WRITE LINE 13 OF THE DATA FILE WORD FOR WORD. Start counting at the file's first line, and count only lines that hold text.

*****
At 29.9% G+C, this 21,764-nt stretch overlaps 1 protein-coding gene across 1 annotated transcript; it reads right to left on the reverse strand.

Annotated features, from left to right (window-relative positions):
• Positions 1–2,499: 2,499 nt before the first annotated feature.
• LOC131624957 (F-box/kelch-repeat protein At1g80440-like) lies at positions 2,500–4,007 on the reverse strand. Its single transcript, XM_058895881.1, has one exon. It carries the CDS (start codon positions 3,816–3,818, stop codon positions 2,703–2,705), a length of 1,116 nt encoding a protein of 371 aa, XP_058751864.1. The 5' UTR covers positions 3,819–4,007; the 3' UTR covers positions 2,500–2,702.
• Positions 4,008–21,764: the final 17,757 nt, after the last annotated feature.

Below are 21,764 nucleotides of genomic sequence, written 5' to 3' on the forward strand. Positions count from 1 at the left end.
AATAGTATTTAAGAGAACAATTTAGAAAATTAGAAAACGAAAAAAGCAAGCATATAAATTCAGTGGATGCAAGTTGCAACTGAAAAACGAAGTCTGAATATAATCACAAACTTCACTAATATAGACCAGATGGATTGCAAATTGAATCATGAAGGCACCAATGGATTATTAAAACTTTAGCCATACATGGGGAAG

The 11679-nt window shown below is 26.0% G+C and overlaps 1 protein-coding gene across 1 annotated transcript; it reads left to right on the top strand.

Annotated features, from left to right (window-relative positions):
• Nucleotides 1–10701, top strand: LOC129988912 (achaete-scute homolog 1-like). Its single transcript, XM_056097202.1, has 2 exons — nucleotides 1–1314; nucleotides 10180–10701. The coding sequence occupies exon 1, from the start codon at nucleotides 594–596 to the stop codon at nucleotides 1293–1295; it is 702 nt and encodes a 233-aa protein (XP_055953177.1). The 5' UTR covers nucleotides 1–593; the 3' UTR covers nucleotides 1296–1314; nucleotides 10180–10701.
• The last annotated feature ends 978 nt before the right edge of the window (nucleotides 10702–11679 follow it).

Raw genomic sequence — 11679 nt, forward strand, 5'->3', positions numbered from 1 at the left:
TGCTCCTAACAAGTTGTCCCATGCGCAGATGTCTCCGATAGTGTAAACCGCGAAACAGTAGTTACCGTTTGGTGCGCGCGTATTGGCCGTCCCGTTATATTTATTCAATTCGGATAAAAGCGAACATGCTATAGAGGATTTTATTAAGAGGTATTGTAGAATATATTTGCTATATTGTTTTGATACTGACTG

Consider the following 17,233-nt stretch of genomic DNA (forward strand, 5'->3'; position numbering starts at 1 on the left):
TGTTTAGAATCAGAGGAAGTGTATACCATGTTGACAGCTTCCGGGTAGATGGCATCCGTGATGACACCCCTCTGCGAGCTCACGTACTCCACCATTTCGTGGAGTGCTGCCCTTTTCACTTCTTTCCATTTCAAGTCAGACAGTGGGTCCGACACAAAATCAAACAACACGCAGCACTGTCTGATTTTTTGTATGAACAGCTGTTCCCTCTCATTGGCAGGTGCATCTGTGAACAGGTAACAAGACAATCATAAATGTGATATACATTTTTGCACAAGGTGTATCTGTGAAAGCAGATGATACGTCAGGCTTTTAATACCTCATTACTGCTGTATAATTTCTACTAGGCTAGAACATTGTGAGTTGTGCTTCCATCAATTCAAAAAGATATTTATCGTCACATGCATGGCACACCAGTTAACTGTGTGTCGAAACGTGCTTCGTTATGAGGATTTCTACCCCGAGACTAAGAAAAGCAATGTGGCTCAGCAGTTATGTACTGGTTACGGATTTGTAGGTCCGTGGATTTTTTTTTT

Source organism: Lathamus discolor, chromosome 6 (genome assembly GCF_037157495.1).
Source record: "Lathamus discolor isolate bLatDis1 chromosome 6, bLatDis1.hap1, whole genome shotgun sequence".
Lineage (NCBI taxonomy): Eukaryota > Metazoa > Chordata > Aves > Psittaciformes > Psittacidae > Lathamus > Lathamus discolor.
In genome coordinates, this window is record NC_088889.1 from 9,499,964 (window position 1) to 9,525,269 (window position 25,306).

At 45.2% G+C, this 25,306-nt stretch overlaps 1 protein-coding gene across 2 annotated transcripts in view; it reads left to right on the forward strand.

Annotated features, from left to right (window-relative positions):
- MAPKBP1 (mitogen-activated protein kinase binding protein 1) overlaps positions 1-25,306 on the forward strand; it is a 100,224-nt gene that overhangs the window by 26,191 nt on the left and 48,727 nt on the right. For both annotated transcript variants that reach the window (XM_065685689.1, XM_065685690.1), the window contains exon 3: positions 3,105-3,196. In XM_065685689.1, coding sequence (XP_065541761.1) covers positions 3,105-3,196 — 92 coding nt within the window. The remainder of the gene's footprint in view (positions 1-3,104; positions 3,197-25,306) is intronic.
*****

TGCTCCTAACAAGTTGTCCCATGCGCAGATGTCTCCGATAGTGTAAACCGCGAAACAGTAGTTACCGTTTGGTGCGCGCGTATTGGCCGTCCCGTTATATTTATTCAATTCGGATAAAAGCGAACATGCTATAGAGGATTTTATTAAGAGGTATTGTAGAATATATTTGCTATATTGTTTTGATACTGACTG